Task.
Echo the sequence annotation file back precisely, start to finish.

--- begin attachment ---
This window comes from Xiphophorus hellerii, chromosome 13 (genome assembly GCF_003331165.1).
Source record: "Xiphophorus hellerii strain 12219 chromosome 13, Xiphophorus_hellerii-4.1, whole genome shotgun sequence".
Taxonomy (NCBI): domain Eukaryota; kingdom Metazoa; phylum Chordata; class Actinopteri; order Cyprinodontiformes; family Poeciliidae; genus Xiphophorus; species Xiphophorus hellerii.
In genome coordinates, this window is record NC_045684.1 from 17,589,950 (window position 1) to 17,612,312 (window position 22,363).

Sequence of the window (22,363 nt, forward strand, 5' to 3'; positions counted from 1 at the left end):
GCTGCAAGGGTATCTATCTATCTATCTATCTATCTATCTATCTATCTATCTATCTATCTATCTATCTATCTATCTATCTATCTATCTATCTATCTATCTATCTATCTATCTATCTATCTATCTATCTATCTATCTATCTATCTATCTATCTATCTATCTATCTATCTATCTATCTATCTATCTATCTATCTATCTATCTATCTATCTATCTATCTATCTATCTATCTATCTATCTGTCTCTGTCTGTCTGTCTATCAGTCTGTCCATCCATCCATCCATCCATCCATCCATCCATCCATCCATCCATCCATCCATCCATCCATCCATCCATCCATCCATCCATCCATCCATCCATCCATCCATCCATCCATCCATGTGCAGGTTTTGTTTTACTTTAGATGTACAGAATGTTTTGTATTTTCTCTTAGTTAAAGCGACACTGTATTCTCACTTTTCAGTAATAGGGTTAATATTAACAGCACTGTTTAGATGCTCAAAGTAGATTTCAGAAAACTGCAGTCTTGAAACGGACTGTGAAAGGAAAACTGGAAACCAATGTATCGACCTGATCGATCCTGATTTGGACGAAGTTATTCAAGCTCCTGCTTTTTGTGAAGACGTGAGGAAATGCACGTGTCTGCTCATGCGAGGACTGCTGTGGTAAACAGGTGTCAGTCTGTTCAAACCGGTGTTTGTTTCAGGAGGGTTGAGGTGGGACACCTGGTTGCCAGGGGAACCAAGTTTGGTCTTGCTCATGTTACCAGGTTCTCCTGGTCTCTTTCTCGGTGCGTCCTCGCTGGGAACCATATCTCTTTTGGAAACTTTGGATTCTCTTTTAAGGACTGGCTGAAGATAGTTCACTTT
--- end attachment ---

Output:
This window comes from Xiphophorus hellerii, chromosome 13 (genome assembly GCF_003331165.1).
Source record: "Xiphophorus hellerii strain 12219 chromosome 13, Xiphophorus_hellerii-4.1, whole genome shotgun sequence".
Taxonomy (NCBI): domain Eukaryota; kingdom Metazoa; phylum Chordata; class Actinopteri; order Cyprinodontiformes; family Poeciliidae; genus Xiphophorus; species Xiphophorus hellerii.
In genome coordinates, this window is record NC_045684.1 from 17,589,950 (window position 1) to 17,612,312 (window position 22,363).

Sequence of the window (22,363 nt, forward strand, 5' to 3'; positions counted from 1 at the left end):
GCTGCAAGGGTATCTATCTATCTATCTATCTATCTATCTATCTATCTATCTATCTATCTATCTATCTATCTATCTATCTATCTATCTATCTATCTATCTATCTATCTATCTATCTATCTATCTATCTATCTATCTATCTATCTATCTATCTATCTATCTATCTATCTATCTATCTATCTATCTATCTATCTATCTATCTATCTATCTATCTATCTATCTATCTATCTATCTATCTGTCTCTGTCTGTCTGTCTATCAGTCTGTCCATCCATCCATCCATCCATCCATCCATCCATCCATCCATCCATCCATCCATCCATCCATCCATCCATCCATCCATCCATCCATCCATCCATCCATCCATCCATCCATCCATGTGCAGGTTTTGTTTTACTTTAGATGTACAGAATGTTTTGTATTTTCTCTTAGTTAAAGCGACACTGTATTCTCACTTTTCAGTAATAGGGTTAATATTAACAGCACTGTTTAGATGCTCAAAGTAGATTTCAGAAAACTGCAGTCTTGAAACGGACTGTGAAAGGAAAACTGGAAACCAATGTATCGACCTGATCGATCCTGATTTGGACGAAGTTATTCAAGCTCCTGCTTTTTGTGAAGACGTGAGGAAATGCACGTGTCTGCTCATGCGAGGACTGCTGTGGTAAACAGGTGTCAGTCTGTTCAAACCGGTGTTTGTTTCAGGAGGGTTGAGGTGGGACACCTGGTTGCCAGGGGAACCAAGTTTGGTCTTGCTCATGTTACCAGGTTCTCCTGGTCTCTTTCTCGGTGCGTCCTCGCTGGGAACCATATCTCTTTTGGAAACTTTGGATTCTCTTTTAAGGACTGGCTGAAGATAGTTCACTTT